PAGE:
Geoff Baker on the (apparent) rehabilitation of Jason Bay's defensive reputation:
But even more interesting than that information is the recent development on FanGraphs regarding how Ultimate Zone Rating (UZR) scored Bay's defense. We told you back in December that the Mariners had made their own, backroom inquiries about Bay's defense with Red Sox personnel and were told that it was better than he was getting credit for. Remember, there are plenty of people in this industry who maintain friendships with employees of competing clubs -- they may not have all been "competing" against one another in the past -- so these types of inquiries are actually quite common.
Flying in the face of that info, however, was the fact that Bay was getting scored by UZR, and some other defensive systems, at a below average rate. In fact, he was scored at a below average minus-13.8 by UZR last season.
So, what happened?
Well, Fenway Park happened. UZR, as we told you in a feature article last spring, in which we interviewed the system's creator, Mitchell Lichtman, uses some calculations for "park factors" but when it came to Fenway, it was more a stab in the dark. Well, now, Lichtman has introduced changes to how those park factors are calculated, and guess what?
Bay is now listed at +1.9 in his UZR defensive score for last year. He's considered an average defender based on last year's stats. Not only that, he moves up to being a 5.0 wins above replacment (WAR) player.
In fairness to UZR, the changes made have impacted only a tiny percentage of players. Bay was among the biggest beneficiaries of the changes, so he stands out. But you have to remember, his UZR score had an enormous impact on how the debate was framed last winter as to whether or not he should be signed. In fact, it's still framing the debate today, even with the new information that says Bay was a 5.0 WAR player last season. Point of information: in Milton Bradley's career-best season in 2008, he was a 4.7 WAR player.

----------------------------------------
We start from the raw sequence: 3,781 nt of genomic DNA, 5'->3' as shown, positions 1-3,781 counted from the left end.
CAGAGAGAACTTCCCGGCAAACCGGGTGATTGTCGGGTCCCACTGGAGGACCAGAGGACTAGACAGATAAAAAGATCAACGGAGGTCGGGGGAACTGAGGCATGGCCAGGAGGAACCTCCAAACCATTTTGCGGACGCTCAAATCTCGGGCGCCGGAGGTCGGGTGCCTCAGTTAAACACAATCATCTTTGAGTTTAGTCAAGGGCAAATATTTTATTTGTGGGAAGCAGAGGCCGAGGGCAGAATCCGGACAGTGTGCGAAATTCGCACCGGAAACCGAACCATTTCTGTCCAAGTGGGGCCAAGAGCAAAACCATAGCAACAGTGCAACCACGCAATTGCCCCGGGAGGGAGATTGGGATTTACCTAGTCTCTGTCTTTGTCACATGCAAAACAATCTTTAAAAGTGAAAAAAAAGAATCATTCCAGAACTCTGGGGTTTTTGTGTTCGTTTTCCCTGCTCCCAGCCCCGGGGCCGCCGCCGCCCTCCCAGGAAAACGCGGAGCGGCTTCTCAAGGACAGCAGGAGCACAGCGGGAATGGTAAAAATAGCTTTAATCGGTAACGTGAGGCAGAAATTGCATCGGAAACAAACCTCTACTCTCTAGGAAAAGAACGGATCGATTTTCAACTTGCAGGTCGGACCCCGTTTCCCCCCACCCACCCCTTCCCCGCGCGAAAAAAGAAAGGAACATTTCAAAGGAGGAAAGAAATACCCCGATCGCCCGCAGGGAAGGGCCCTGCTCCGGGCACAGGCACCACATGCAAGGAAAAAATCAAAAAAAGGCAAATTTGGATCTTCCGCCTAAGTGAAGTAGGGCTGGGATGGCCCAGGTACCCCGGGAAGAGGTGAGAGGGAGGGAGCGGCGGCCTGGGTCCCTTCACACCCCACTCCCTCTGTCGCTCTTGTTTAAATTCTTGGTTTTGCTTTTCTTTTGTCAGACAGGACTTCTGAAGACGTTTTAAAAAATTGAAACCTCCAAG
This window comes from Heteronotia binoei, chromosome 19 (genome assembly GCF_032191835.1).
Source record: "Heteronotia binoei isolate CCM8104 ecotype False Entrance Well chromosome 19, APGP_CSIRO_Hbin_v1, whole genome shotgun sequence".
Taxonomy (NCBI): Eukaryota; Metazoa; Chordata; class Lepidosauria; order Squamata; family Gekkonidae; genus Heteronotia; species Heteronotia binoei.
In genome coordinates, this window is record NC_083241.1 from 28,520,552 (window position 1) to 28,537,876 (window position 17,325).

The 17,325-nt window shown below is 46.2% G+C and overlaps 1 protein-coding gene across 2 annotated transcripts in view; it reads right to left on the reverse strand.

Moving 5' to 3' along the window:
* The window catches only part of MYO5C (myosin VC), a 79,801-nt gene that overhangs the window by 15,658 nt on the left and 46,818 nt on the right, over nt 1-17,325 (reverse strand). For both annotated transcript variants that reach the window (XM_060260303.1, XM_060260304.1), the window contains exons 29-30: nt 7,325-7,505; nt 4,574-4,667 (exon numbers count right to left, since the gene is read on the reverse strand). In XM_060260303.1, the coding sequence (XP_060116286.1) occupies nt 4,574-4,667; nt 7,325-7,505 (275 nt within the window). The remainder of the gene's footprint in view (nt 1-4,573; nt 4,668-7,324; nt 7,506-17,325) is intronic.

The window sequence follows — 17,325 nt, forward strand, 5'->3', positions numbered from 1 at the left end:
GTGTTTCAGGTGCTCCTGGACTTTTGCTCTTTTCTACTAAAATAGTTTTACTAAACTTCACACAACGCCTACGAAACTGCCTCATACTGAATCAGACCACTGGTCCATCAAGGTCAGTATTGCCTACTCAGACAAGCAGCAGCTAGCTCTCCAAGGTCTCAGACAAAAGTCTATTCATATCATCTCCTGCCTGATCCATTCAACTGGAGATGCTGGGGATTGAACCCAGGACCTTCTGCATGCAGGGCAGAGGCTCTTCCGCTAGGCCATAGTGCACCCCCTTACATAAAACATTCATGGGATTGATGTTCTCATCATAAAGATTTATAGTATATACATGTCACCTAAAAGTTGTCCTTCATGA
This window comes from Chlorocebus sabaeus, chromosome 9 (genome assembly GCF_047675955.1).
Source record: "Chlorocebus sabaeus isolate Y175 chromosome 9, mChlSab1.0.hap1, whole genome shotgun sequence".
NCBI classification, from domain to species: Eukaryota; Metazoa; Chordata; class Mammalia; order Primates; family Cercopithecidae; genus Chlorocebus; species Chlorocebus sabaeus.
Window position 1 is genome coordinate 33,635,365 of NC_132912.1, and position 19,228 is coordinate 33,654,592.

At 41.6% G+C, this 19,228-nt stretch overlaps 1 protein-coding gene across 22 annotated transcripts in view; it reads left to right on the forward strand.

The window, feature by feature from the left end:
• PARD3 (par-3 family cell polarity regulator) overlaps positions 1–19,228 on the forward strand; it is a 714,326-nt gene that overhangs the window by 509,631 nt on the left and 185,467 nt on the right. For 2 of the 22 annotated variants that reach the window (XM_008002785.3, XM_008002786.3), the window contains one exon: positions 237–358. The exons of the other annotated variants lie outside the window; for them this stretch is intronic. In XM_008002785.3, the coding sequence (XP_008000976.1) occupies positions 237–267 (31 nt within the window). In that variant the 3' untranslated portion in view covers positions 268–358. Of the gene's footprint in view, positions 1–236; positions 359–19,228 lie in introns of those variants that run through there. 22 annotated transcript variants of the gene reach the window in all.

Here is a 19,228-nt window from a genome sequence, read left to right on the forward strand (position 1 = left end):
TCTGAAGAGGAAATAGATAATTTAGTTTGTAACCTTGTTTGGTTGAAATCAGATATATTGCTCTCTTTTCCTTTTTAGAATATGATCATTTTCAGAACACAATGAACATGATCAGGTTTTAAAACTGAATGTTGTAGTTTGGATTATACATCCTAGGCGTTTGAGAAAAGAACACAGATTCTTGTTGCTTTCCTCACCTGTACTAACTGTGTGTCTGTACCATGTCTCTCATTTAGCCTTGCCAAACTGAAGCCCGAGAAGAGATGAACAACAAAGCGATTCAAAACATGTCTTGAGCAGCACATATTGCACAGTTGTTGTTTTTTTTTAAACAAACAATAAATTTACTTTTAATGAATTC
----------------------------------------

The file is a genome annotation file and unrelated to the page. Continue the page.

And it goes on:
These defensive stats are still better than looking at only errors and fielding percentage. They are trying to measure stuff we can't see with our naked eyes. Trying to measure stuff that happens when a player does not touch a ball. It isn't easy and it's great information to have.
But it is not all that goes into grading a player. The Mariners did their homework last winter and were satisfied that Bay was an adequate defender. Not a below average one. They were not shocked by the Bay-UZR developments of the past week. Neither were the Mets, who took tons of heat last winter over the signing. I still don't think I'd have gone five years on Bay. But hey, it's their money, not mine.
As Baker points out elsewhere, one preferred method is to look at three years of UZR rather than one ... and if you look at three years -- or four years, or five -- Bay doesn't look average, or even adequate. His UZR/150 games, 2005-2009: -11.1, +2.2, -18.5, -18.3, +1.8. His career mark in left field is -8.1, which I suppose falls somewhere between adequate and awful.
I'm sure I wrote some intemperate things about Bay's defense this winter, because of his execrable UZR. I don't know, maybe I was smart enough to couch my opinion with a bit of uncertainty, because I know that weird ballparks like Fenway can gum up the works. But I believe my skepticism about Bay -- and ultimately my mild criticism of the Mets -- was influenced less by Bay's UZR and more by the Red Sox's apparent reluctance to invest a huge amount of money in him.
Because in the end, about the only thing I trust more than Mickey Lichtman and his methods is the collection of brilliant people who run the Red Sox.